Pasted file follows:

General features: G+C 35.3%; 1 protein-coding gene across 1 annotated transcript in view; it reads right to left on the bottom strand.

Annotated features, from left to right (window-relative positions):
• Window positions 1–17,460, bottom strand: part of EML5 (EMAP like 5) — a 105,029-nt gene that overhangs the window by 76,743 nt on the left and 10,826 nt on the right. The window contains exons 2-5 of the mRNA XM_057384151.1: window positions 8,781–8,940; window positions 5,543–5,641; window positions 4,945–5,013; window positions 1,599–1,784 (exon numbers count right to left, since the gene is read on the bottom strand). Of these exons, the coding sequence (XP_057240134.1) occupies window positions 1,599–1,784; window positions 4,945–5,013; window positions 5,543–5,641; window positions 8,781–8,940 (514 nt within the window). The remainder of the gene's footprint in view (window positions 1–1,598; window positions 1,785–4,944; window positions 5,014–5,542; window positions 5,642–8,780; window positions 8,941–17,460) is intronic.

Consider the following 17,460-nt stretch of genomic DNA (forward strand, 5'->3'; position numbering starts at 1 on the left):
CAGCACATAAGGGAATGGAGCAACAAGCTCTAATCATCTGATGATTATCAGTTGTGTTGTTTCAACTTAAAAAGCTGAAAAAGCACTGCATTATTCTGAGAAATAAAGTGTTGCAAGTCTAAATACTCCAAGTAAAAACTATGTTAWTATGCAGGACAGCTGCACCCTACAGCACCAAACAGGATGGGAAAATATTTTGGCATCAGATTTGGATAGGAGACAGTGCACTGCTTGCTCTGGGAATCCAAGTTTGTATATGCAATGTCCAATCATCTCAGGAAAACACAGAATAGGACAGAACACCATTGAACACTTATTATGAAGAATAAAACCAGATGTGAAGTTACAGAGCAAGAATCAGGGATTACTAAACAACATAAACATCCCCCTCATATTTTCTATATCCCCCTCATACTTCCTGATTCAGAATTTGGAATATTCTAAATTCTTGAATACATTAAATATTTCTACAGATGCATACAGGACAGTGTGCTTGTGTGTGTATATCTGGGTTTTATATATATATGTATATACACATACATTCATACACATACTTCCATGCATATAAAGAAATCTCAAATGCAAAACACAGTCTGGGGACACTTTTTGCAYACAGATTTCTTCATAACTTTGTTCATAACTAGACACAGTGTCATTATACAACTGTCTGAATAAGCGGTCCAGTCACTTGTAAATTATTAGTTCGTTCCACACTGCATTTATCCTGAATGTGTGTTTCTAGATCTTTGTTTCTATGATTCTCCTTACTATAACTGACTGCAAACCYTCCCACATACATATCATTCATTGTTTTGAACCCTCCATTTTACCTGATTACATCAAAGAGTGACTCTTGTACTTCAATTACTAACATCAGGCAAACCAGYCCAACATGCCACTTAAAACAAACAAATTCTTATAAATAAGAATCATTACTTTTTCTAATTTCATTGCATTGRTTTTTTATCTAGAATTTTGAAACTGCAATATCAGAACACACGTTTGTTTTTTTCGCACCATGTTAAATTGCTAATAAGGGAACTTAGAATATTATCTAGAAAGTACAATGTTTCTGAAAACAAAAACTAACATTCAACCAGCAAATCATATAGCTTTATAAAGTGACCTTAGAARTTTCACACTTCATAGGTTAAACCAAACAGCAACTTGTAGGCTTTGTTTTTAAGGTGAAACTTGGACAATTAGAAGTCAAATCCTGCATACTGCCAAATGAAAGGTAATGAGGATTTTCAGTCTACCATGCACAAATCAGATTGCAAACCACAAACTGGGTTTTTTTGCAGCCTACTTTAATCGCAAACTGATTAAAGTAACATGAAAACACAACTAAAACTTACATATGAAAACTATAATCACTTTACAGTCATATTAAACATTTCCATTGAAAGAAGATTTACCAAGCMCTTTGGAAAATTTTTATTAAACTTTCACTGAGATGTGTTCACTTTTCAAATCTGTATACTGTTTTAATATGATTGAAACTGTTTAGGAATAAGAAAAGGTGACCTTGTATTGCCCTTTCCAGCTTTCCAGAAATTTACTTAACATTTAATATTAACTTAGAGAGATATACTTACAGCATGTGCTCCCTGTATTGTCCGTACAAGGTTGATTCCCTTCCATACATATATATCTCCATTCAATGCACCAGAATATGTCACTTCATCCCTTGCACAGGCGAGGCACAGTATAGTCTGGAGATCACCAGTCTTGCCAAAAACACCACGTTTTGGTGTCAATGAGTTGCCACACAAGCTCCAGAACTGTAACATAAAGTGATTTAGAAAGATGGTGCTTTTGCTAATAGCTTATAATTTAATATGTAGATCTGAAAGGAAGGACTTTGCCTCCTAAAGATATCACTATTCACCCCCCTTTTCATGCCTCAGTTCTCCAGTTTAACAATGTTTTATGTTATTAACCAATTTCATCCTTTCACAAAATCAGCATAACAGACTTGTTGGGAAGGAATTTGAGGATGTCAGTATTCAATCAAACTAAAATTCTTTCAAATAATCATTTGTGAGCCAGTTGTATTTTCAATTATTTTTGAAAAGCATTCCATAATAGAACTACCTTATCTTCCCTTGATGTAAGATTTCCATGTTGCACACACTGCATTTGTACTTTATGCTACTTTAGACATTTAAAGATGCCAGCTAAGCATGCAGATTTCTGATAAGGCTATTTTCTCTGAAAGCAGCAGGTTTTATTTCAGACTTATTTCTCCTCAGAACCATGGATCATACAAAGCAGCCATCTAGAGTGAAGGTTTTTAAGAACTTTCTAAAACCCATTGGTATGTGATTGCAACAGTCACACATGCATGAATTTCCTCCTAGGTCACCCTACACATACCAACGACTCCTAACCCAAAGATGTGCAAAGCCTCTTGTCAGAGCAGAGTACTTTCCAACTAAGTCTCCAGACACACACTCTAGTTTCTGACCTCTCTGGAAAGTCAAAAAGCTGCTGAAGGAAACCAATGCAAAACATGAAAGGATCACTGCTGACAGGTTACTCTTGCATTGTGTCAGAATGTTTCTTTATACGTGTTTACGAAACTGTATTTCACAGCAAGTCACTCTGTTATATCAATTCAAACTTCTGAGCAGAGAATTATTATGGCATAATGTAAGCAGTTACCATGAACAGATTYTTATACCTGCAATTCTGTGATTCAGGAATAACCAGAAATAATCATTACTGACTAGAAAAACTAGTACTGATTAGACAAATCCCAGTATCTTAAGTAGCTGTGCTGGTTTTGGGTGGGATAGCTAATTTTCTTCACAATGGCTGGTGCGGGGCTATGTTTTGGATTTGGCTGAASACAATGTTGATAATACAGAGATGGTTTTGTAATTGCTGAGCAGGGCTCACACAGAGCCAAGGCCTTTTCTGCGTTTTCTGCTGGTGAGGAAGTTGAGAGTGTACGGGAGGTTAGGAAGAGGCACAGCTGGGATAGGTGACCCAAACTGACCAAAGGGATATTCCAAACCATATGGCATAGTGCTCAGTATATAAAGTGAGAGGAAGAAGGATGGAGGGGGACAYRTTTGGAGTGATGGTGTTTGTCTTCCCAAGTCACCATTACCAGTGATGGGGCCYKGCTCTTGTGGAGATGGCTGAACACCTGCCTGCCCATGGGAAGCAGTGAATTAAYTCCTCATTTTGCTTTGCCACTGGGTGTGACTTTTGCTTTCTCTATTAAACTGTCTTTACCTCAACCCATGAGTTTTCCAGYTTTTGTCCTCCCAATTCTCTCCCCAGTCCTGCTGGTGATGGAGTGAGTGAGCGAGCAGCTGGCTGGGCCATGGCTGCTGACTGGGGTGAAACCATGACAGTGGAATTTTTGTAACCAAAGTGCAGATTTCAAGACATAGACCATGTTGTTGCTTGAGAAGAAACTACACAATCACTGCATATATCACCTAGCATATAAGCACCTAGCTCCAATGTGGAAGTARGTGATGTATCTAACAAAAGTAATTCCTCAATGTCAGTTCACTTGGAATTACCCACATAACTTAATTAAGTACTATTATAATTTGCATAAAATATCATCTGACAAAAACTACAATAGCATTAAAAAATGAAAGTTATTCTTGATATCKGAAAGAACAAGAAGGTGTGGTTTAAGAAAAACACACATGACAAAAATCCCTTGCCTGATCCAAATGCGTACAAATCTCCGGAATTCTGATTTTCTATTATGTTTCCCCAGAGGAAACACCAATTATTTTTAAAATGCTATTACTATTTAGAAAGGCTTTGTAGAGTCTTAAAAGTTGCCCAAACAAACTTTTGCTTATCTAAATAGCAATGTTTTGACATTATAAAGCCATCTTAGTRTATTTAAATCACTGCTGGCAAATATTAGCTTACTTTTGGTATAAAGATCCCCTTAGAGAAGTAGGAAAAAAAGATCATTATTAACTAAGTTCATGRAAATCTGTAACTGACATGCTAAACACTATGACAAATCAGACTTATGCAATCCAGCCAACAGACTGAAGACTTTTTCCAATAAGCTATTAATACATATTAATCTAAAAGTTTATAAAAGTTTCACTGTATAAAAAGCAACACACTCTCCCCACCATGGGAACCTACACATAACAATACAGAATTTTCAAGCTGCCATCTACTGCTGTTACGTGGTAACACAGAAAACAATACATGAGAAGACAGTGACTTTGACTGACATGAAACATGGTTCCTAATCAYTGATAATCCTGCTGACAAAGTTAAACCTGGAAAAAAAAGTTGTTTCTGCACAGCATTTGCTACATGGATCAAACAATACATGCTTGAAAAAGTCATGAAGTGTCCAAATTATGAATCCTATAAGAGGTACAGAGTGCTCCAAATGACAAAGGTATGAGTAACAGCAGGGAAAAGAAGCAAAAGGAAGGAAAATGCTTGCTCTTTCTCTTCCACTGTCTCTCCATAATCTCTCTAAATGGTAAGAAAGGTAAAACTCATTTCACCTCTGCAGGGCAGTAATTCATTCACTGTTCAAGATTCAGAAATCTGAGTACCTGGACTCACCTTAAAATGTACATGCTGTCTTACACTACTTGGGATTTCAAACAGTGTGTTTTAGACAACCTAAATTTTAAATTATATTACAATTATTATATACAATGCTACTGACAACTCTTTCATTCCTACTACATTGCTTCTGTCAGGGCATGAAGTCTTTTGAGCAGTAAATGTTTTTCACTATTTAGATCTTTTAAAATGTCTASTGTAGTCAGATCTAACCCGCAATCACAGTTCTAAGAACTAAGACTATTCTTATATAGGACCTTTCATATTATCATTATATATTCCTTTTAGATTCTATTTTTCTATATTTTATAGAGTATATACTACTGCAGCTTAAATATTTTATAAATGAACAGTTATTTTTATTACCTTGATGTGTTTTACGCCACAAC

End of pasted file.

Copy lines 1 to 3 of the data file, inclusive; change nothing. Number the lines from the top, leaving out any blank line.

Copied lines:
General features: G+C 35.3%; 1 protein-coding gene across 1 annotated transcript in view; it reads right to left on the bottom strand.

Annotated features, from left to right (window-relative positions):
• Window positions 1–17,460, bottom strand: part of EML5 (EMAP like 5) — a 105,029-nt gene that overhangs the window by 76,743 nt on the left and 10,826 nt on the right. The window contains exons 2-5 of the mRNA XM_057384151.1: window positions 8,781–8,940; window positions 5,543–5,641; window positions 4,945–5,013; window positions 1,599–1,784 (exon numbers count right to left, since the gene is read on the bottom strand). Of these exons, the coding sequence (XP_057240134.1) occupies window positions 1,599–1,784; window positions 4,945–5,013; window positions 5,543–5,641; window positions 8,781–8,940 (514 nt within the window). The remainder of the gene's footprint in view (window positions 1–1,598; window positions 1,785–4,944; window positions 5,014–5,542; window positions 5,642–8,780; window positions 8,941–17,460) is intronic.